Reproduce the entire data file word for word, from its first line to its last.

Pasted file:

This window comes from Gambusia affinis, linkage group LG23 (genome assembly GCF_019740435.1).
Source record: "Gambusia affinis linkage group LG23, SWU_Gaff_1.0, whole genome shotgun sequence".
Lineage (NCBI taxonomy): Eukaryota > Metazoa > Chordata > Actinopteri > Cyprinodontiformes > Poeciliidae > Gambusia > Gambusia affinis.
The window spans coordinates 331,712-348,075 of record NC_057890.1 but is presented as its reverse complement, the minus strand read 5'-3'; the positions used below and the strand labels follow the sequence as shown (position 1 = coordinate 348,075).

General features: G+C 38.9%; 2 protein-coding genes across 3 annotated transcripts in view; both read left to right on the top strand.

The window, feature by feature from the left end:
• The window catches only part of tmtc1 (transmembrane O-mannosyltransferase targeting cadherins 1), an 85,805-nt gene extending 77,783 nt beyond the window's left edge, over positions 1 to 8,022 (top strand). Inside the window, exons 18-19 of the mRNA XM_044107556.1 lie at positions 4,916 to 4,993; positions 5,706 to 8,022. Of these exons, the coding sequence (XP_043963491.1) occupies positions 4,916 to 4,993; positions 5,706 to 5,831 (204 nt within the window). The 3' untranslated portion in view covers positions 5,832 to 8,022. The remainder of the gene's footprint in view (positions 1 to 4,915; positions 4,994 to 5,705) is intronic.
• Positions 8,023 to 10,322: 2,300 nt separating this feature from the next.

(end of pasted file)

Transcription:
This window comes from Gambusia affinis, linkage group LG23 (genome assembly GCF_019740435.1).
Source record: "Gambusia affinis linkage group LG23, SWU_Gaff_1.0, whole genome shotgun sequence".
Lineage (NCBI taxonomy): Eukaryota > Metazoa > Chordata > Actinopteri > Cyprinodontiformes > Poeciliidae > Gambusia > Gambusia affinis.
The window spans coordinates 331,712-348,075 of record NC_057890.1 but is presented as its reverse complement, the minus strand read 5'-3'; the positions used below and the strand labels follow the sequence as shown (position 1 = coordinate 348,075).

General features: G+C 38.9%; 2 protein-coding genes across 3 annotated transcripts in view; both read left to right on the top strand.

The window, feature by feature from the left end:
• The window catches only part of tmtc1 (transmembrane O-mannosyltransferase targeting cadherins 1), an 85,805-nt gene extending 77,783 nt beyond the window's left edge, over positions 1 to 8,022 (top strand). Inside the window, exons 18-19 of the mRNA XM_044107556.1 lie at positions 4,916 to 4,993; positions 5,706 to 8,022. Of these exons, the coding sequence (XP_043963491.1) occupies positions 4,916 to 4,993; positions 5,706 to 5,831 (204 nt within the window). The 3' untranslated portion in view covers positions 5,832 to 8,022. The remainder of the gene's footprint in view (positions 1 to 4,915; positions 4,994 to 5,705) is intronic.
• Positions 8,023 to 10,322: 2,300 nt separating this feature from the next.